A federal court ruled that police can shoot a dog if it moves or barks when an officer enters a home. The decision stems from an incident in Battle Creek, Michigan where, according to court documents, police shot and killed a dog while executing a search warrant on a home looking for drugs.
Mark and Cheryl Brown filed a petition with the court to hold the officers and the city responsible for the deaths of their dogs in 2013. They said that the officers “unlawfully seized their property in violation of the Fourth Amendment when officers shot and killed two dogs while executing a search warrant.”
One of the officers testified that he shot the first pit bull after it appeared to move “a few inches” and lunged at him. According to court documents, the dog then retreated to the basement, where the officer shot and killed it. Court documents say the officer shot the second dog after it went to the basement, turned sideways and barked at the officers.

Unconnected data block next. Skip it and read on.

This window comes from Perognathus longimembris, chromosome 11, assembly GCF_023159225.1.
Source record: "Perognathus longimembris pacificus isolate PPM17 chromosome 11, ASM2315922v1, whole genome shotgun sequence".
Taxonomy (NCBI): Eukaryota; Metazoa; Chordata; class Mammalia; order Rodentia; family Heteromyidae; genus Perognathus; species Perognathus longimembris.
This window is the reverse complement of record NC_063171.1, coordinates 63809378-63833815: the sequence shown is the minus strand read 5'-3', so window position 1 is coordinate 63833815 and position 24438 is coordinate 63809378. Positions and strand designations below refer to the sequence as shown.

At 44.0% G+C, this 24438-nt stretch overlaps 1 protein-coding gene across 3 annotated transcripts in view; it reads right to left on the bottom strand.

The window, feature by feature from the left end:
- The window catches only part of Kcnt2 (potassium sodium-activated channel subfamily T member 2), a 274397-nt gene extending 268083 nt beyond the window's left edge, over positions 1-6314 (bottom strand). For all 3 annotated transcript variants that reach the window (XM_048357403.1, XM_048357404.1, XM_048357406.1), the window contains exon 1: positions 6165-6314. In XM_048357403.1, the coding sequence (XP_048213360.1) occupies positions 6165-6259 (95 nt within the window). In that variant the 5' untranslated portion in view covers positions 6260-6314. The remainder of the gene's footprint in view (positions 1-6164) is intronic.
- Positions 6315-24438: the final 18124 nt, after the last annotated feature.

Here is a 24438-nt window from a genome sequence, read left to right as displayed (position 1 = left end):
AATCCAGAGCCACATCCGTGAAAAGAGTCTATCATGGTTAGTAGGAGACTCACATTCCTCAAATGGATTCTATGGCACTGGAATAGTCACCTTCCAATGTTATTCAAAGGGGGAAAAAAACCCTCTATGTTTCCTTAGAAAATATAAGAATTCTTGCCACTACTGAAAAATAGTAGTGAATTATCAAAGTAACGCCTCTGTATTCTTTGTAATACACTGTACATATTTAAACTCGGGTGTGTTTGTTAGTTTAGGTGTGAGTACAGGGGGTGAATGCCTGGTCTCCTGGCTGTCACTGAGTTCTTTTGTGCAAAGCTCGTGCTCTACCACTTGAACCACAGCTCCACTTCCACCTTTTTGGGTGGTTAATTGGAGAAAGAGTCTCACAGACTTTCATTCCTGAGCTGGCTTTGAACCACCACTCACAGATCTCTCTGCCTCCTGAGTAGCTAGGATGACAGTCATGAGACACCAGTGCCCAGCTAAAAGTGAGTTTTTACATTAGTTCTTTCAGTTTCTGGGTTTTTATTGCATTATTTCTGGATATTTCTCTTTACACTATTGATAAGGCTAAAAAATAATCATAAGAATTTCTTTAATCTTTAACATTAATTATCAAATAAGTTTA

Another officer then shot and killed the dog after it ran into the back corner. The officer saw “there was blood coming out of numerous holes in the dog and…did not want to see it suffer so he put her out of her misery and fired the last shot.”
In the decision, the court said Mark and Cheryl Brown failed to provide evidence that the first dog did not lunge at police and that the second dog did not bark.
“Given the totality of the circumstances and viewed from the perspective of an objectively reasonable officer, the dog poses an imminent threat to the officer’s safety,” Judge Eric Clay wrote in the decision. “The standard we set out today is that a police officer’s use of deadly force against a dog while executing a search warrant to search a home for illegal drug activity is reasonable under the Fourth Amendment when…the dog poses an imminent threat to the officer’s safety.”